a. Get out the recipe book.  Mandate that the novice chef model the family dietary recommendations.  Emphasis nutrition.  Set a limited number of vegetables and a maximum number of calories.  Remind them why it’s important to eat well.  Let them research how much work is involved in choosing and making a meal.  Whatever their attempts taste like, it will help them appreciate what the usual house chefs go through every night.

b. Set the budget.  Have them write a grocery list and accompany you to the store.  Insist they keep to the budget.  Encourage them to make the choice between generic pasta and no-label ice cream.

c. Make meal.  Celebrate the attempt and choke down whatever they serve.  Fair is fair, it’s what we ask of them.  You might even offer to do the dishes.

5.)    Family Drug/Alcohol Policy

No one likes the cliché, “If you don’t talk to your kids about drug and alcohol, someone else will,” but it is nonetheless true.  What will be your family action plan for alcohol/drug policies?

a. Educate yourself and each other as a family.  Talk about drugs and what is and is not acceptable under your family model.

b. Draft and ratify a Family Drug/Alcohol Policy and have all members of family sign it.  Post it in the house to remind everyone what they agreed to.  Consider the following items to include:  Definition of drugs, list of drugs that are and are not acceptable, specific consequences for use (first offense, second offense, etc.) Pledge not to drive with impaired individuals (all); Pledge to pick up family members, no questions asked, if they call for a ride in lieu of getting in the car with someone with whom they do not feel safe, etc.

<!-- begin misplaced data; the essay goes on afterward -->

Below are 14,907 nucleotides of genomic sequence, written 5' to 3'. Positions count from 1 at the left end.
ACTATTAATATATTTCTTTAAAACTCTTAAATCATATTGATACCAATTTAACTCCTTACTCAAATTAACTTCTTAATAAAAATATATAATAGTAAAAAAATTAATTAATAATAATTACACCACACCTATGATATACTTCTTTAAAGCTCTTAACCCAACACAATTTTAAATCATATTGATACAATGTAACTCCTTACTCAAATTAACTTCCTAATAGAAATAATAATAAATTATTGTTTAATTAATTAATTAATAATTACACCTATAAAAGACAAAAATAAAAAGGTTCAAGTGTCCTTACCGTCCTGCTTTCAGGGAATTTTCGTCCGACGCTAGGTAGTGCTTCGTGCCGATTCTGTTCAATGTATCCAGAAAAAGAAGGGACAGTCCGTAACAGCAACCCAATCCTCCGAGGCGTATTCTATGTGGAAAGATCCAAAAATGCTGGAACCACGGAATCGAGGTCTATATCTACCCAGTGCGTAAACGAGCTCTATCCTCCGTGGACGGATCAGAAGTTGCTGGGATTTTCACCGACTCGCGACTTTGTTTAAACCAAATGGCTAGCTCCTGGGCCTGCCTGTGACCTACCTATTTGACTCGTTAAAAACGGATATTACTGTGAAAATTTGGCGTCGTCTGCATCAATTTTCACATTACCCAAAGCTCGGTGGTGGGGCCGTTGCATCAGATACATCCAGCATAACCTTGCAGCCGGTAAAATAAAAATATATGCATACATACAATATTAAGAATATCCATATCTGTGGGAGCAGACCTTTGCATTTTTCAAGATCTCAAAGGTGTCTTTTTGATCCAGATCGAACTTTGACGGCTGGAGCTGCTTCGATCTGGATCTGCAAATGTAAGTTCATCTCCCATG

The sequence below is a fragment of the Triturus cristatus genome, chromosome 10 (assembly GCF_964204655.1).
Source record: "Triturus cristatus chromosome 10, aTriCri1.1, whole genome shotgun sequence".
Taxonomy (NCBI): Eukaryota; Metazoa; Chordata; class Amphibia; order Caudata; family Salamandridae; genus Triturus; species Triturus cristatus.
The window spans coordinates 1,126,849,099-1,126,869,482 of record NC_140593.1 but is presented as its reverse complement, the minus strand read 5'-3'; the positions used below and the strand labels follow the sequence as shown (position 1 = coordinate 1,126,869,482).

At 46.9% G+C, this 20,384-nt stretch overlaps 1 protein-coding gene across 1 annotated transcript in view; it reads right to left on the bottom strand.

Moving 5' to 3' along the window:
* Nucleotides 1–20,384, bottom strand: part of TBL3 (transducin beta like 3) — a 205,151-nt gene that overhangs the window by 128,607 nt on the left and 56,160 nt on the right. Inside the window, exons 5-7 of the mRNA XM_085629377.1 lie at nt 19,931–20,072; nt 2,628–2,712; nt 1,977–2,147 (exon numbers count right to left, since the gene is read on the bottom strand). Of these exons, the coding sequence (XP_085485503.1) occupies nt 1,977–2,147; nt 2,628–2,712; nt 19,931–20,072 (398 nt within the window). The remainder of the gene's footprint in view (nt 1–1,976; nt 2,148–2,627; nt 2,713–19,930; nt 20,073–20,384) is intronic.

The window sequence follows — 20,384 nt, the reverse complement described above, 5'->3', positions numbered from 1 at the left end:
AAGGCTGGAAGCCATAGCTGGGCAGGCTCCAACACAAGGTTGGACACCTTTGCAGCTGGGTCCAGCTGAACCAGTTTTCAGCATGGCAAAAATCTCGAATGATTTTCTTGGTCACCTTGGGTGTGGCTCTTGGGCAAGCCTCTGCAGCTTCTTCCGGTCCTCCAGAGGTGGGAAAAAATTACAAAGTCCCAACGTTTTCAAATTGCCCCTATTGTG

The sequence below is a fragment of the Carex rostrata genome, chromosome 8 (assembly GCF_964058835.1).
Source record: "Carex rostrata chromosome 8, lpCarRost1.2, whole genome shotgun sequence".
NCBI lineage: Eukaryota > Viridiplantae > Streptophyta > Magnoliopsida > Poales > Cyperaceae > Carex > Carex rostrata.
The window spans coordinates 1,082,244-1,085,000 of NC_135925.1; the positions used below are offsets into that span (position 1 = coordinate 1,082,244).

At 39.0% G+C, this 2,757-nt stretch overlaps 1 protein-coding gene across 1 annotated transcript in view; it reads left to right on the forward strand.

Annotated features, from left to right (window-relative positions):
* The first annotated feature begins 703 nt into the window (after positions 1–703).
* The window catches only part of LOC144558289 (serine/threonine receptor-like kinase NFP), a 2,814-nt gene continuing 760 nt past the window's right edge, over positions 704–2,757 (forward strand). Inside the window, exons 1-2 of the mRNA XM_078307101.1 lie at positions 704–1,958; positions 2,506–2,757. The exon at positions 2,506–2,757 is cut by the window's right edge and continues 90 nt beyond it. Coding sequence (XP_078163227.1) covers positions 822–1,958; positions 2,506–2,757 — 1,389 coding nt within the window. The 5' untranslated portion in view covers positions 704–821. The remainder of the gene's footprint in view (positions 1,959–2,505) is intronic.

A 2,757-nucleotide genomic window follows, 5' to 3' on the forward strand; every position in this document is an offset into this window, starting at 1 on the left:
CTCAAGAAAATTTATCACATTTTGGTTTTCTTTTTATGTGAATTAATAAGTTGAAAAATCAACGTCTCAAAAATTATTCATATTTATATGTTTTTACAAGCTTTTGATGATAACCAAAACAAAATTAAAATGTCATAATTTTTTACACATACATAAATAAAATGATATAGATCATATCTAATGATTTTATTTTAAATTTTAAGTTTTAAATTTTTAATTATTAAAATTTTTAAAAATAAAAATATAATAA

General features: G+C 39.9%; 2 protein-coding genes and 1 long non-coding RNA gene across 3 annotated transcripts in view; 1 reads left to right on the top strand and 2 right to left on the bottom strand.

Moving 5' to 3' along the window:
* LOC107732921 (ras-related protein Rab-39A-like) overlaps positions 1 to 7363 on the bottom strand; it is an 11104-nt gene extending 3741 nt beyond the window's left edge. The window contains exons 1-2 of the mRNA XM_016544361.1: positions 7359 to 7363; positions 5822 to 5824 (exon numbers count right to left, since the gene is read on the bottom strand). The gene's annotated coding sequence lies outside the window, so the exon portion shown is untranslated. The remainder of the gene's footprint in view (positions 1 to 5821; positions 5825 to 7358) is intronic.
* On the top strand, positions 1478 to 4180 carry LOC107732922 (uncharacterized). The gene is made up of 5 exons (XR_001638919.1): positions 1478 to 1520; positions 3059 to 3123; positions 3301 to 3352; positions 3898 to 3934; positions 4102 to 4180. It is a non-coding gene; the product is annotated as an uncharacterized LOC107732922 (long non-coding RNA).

6.)    Family Crisis Plan

It doesn’t take the war in Iraq to document that these are uncertain times.  Humans are fragile creatures.  All times in the history of time were uncertain.  None of us are immune to challenge, but as families we can plan for what might come so that if it does, we can stand united:

a. Smoke alarms, family escape plan, family meeting place and fire drills.

b. Plan what to do if one is separated from the family in a crisis.

c. Organize back-ups; make certain the entire family knows the name, number and address of an emergency contact person.

d. Store provisions handy in the event of big snow storm, bad weather or unexpected events.  It always makes good sense to have batteries, water and a store of canned goods on hand.  Make a family project day out of organizing provisions.  Consider launching neighborhood focus group together.

We can’t protect our preteens from all the temptation, challenge and pain that is out there, but we can equip them with the survival skills of critical thinking and life-skills so they enter their teenage years with tools. Feeling unprepared for what the world demands of us is an Hallelujah breaker at any age.

You say I took the name in vain
I don’t even know the name
But if I did, well really, what’s it to you?
There’s a blaze of light
In every word
It doesn’t matter which you heard
The holy or the broken Hallelujah

Hallelujah, Hallelujah
Hallelujah, Hallelujah

I did my best, it wasn’t much
I couldn’t feel, so I tried to touch
I’ve told the truth, I didn’t come to fool you
And even though
It all went wrong
I’ll stand before the Lord of Song
With nothing on my tongue but Hallelujah!